Research  |   January 1994
Lexical Comprehension in Young Children With Developmental Delays
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Research   |   January 1994
Lexical Comprehension in Young Children With Developmental Delays
American Journal of Speech-Language Pathology, January 1994, Vol. 3, 79-88. doi:10.1044/1058-0360.0301.79
History: Received March 23, 1992 , Accepted August 30, 1993
 
American Journal of Speech-Language Pathology, January 1994, Vol. 3, 79-88. doi:10.1044/1058-0360.0301.79
History: Received March 23, 1992; Accepted August 30, 1993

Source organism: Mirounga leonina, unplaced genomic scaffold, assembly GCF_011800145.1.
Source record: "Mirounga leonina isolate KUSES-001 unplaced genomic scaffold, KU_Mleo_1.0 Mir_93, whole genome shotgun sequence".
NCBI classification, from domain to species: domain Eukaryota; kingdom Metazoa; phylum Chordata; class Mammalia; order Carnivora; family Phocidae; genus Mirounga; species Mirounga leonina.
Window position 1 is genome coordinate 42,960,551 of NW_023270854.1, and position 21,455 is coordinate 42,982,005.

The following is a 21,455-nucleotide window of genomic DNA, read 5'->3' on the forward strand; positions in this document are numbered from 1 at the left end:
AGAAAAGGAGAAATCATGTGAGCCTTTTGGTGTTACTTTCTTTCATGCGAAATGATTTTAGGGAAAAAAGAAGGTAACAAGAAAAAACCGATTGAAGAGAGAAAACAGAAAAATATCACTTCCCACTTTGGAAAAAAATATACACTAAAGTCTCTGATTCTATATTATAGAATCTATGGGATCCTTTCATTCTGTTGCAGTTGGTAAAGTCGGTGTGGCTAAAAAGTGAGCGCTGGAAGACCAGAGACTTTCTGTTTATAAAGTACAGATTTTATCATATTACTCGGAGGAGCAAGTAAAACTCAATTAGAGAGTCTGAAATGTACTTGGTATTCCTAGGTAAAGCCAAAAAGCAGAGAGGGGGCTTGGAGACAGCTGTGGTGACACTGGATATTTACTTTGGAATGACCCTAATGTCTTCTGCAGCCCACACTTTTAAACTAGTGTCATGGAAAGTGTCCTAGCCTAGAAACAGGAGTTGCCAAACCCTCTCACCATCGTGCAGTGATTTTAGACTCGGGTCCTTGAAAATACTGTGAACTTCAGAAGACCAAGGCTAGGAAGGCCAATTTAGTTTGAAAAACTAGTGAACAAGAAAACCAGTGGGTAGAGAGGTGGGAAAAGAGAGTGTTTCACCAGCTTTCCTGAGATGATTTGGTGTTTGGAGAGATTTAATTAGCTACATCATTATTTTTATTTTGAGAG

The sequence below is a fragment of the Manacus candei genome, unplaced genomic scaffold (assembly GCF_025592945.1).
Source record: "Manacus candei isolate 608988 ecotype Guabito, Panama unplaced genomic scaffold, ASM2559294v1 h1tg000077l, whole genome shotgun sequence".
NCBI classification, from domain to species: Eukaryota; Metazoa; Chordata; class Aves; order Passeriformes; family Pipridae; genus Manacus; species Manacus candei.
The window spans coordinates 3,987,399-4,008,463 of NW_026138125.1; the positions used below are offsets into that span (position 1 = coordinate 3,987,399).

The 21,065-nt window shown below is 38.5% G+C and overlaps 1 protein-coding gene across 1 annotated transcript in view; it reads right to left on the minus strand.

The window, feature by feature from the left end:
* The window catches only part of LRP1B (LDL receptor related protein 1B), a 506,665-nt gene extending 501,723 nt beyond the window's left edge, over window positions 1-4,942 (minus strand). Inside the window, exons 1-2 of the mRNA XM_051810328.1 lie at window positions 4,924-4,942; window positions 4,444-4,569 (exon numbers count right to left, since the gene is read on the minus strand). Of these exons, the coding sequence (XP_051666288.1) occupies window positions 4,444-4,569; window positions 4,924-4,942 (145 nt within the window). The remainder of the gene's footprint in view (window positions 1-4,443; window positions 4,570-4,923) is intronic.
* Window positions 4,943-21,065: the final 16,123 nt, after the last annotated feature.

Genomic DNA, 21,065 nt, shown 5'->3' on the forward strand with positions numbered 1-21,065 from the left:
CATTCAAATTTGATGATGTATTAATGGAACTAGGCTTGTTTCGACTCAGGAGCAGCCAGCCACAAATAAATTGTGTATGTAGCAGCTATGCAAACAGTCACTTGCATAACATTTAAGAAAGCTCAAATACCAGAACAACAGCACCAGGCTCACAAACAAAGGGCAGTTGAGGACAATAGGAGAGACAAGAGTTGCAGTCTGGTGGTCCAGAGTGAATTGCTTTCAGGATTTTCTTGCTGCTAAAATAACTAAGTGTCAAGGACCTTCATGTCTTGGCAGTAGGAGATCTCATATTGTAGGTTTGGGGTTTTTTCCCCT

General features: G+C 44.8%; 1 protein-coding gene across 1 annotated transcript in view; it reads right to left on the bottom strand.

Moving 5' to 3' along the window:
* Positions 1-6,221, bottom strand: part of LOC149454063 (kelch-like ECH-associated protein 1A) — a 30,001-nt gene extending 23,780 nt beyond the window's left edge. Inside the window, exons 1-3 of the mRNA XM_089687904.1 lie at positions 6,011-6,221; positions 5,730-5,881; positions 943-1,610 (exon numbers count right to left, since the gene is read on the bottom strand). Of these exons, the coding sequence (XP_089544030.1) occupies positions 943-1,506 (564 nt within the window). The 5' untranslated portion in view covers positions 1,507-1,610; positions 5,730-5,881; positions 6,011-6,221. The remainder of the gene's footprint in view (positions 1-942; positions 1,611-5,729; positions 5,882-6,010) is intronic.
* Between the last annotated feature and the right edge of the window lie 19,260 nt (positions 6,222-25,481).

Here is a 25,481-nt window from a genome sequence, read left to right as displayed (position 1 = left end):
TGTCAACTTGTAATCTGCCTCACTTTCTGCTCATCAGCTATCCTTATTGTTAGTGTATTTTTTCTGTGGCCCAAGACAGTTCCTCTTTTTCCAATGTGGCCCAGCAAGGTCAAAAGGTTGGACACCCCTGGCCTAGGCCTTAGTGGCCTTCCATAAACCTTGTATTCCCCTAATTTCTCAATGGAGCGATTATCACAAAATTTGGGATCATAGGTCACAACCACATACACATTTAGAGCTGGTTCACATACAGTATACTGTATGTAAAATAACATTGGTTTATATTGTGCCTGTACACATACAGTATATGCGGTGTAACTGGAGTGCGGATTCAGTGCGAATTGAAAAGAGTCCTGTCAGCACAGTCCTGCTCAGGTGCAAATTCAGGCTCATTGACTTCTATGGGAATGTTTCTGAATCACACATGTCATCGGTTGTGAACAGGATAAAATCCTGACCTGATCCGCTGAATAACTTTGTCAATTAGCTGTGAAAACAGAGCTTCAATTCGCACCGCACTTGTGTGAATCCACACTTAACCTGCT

Lexical comprehension skills were examined in 20 young children (aged 28–45 months) with developmental delays (DD) and 20 children (aged 19–34 months) with normal development (ND). Each was assigned to either a story-like script condition or a simple ostensive labeling condition in which the names of three novel object and action items were presented over two experimental sessions. During the experimental sessions, receptive knowledge of the lexical items was assessed through a series of target and generalization probes. Results indicated that all children, irrespective of group status, acquired more lexical concepts in the ostensive labeling condition than in the story narrative condition. Overall, both groups acquired more object than action words, although subjects with ND comprehended more action words than subjects with DD. More target than generalization items were also comprehended by both groups. It is concluded that young children's comprehension of new lexical concepts is facilitated more by a context in which simple ostensive labels accompany the presentation of specific objects and actions than one in which objects and actions are surrounded by thematic and event-related information. Various clinical applications focusing on the lexical training of young children with DD are discussed.

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